(e) A copy (or copies) of the appropriate U.S.G.S. map(s) with the boundaries prominently marked.

Oak Knoll District Petition

The Bureau of Alcohol, Tobacco and Firearms (ATF) has received a petition from the Oak Knoll District Committee proposing a new American viticultural area to be called “Oak Knoll District.” As part of its petition, the Committee also submitted reports from historian Charles L. Sullivan and Dr. Deborah L. Elliott-Fisk, a professor at the University of California, Davis, in support of its claims.

The proposed viticultural area is located in the southern end of the Napa Valley in Napa County, California. It includes approximately 9,940 acres, of which 4,040 are plantable to vines. The proposed area would abut the Mt. Veeder viticultural area to the west and the Yountville viticultural area to the north, and would lie entirely within the Napa Valley viticultural area.

Evidence That the Name of the Area is Locally or Nationally Known

According to the Oak Knoll District Committee, the name of the proposed viticultural area is based on both present and historical evidence. The proposed area is the site of the historic Oak Knoll Ranch, which dates from the early days of American settlement in the Napa Valley. The petitioner also provided other examples of the use of the name “Oak Knoll District” or “Oak Knoll” within the proposed area: the area's former school district was known as the Oak Knoll District, a historic train station was called Oak Knoll Station, and the Oak Knoll Inn and Oak Knoll Cellars vineyard were established within the proposed area.

According to the report submitted by Mr. Charles L. Sullivan, Joseph W. Osborne brought the first fine vinifera varieties to the Napa Valley. His ranch, the Oak Knoll Ranch, became famous when it was named California's best-cultivated farm by the State Agricultural Society in 1854 and 1856. Mr. Sullivan also notes that, according to a local newspaper's extensive article on the Oak Knoll estate in 1886, it was called “the richest gem in California's golden crown” and “one of the fairest spots in California's loveliest valley.”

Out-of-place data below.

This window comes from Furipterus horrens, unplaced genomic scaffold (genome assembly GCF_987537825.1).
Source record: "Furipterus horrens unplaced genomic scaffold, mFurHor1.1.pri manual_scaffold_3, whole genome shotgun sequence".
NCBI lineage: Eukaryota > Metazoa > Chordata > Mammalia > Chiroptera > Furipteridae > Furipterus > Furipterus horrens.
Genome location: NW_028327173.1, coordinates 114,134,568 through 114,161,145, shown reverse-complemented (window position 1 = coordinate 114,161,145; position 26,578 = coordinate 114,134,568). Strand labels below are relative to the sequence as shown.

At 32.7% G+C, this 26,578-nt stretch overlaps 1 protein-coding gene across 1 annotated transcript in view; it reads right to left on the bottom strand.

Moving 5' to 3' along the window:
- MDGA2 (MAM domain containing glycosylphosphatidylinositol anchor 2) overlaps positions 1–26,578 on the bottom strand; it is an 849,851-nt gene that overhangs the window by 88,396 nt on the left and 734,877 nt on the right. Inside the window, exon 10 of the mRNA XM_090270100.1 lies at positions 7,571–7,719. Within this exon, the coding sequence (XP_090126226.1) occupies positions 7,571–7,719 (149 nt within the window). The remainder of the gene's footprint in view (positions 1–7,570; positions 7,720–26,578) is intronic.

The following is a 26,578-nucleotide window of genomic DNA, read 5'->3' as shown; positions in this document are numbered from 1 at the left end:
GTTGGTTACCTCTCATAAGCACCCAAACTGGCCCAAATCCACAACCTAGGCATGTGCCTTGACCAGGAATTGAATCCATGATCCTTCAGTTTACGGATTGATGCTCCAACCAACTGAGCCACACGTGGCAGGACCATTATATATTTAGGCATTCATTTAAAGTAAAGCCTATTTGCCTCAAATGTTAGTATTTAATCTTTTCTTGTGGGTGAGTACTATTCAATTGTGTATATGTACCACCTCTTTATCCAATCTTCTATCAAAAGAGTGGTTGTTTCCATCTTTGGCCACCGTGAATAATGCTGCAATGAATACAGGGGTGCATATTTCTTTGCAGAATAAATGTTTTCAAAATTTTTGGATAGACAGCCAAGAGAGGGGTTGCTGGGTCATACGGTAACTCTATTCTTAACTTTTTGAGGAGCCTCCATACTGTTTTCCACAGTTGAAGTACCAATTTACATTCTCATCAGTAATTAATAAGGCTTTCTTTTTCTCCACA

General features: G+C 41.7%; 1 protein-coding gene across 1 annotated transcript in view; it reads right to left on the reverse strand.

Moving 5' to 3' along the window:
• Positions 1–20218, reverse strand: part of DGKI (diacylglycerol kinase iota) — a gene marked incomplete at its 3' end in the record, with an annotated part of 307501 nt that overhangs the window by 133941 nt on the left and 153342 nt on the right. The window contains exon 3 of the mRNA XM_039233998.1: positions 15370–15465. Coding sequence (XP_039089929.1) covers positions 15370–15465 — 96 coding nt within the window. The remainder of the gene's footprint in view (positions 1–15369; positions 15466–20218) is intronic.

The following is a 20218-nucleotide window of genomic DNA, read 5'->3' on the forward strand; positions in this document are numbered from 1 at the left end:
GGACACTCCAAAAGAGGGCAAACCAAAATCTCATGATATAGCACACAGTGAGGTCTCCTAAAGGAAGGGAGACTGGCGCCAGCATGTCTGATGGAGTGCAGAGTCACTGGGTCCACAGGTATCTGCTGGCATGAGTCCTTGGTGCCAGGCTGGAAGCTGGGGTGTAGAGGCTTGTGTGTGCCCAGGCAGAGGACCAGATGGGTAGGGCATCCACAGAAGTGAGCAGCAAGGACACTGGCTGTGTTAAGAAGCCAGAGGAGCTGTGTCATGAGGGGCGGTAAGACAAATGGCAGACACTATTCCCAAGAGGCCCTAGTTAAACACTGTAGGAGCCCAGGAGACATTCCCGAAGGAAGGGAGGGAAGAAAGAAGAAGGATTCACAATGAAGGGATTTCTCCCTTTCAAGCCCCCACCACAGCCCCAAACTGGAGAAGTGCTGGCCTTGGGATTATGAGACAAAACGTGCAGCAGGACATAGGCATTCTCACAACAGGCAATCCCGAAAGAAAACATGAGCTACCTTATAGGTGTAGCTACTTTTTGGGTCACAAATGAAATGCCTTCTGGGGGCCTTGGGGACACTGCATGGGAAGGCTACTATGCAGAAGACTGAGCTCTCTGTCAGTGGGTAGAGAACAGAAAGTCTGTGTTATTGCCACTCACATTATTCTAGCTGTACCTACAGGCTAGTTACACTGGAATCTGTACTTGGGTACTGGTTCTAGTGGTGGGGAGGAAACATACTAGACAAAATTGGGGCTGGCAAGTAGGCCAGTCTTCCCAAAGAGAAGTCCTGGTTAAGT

Mr. Sullivan's report noted that in 1886, the Eshcol Ranch Winery was established on what may have been the Oak Knoll Ranch property. The petition contends that the purchase of the Eshcol estate by the Trefethen family in 1968, and the establishment of Trefethen Vineyards, began to transform Oak Knoll into a world-class wine grape growing area.

The petitioner also supplied evidence in the form of articles from various publications and trade magazines that make reference to the “Oak Knoll District.” An excerpt from the Lifestyle section of the August/September 1999 issue of “Wine News” magazine states that the Trefethens bought the 600-acre walnut, wheat, grape, and prune ranch in the “Oak Knoll District of Napa” in 1968.

An article from the May 1999 “Inside Napa Valley, a Visitor's Guide,” states that the “Yountville, Stag's Leap and Oak Knoll districts near Yountville contain some of the most renown[ed] wineries of Napa Valley.” An article from the July 16, 1997, Los Angeles Times states, “Trefethen's 600 acres of vines are in the (not yet legally Start Printed Page 45438designated) Oak Knoll District at the cool southern end of Napa Valley, not far from the city of Napa. Over the years, Trefethen's Chardonnays have consistently displayed a distinctive Oak Knoll character.” The petition also notes that Oak Knoll Avenue traverses the proposed viticultural area from Highway 29 on its western side to the Silverado Trail on its eastern side.